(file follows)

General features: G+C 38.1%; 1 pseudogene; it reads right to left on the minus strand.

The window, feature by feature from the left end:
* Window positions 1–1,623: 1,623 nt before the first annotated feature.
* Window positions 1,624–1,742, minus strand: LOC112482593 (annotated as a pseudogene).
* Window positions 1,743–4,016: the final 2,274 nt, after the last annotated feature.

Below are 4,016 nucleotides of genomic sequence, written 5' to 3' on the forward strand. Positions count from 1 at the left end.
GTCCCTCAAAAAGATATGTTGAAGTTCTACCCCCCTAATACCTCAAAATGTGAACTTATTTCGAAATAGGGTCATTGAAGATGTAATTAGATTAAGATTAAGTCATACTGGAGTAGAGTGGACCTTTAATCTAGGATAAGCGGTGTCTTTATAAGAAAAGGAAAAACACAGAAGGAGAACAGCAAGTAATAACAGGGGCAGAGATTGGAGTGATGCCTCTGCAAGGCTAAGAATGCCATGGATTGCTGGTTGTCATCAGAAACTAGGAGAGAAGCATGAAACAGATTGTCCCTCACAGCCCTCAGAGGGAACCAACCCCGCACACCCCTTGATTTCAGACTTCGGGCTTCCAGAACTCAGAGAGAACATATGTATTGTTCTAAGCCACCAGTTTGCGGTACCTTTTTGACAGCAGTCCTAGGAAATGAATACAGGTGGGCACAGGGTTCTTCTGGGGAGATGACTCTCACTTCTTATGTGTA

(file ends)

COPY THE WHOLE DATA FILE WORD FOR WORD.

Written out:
General features: G+C 38.1%; 1 pseudogene; it reads right to left on the minus strand.

The window, feature by feature from the left end:
* Window positions 1–1,623: 1,623 nt before the first annotated feature.
* Window positions 1,624–1,742, minus strand: LOC112482593 (annotated as a pseudogene).
* Window positions 1,743–4,016: the final 2,274 nt, after the last annotated feature.

Below are 4,016 nucleotides of genomic sequence, written 5' to 3' on the forward strand. Positions count from 1 at the left end.
GTCCCTCAAAAAGATATGTTGAAGTTCTACCCCCCTAATACCTCAAAATGTGAACTTATTTCGAAATAGGGTCATTGAAGATGTAATTAGATTAAGATTAAGTCATACTGGAGTAGAGTGGACCTTTAATCTAGGATAAGCGGTGTCTTTATAAGAAAAGGAAAAACACAGAAGGAGAACAGCAAGTAATAACAGGGGCAGAGATTGGAGTGATGCCTCTGCAAGGCTAAGAATGCCATGGATTGCTGGTTGTCATCAGAAACTAGGAGAGAAGCATGAAACAGATTGTCCCTCACAGCCCTCAGAGGGAACCAACCCCGCACACCCCTTGATTTCAGACTTCGGGCTTCCAGAACTCAGAGAGAACATATGTATTGTTCTAAGCCACCAGTTTGCGGTACCTTTTTGACAGCAGTCCTAGGAAATGAATACAGGTGGGCACAGGGTTCTTCTGGGGAGATGACTCTCACTTCTTATGTGTA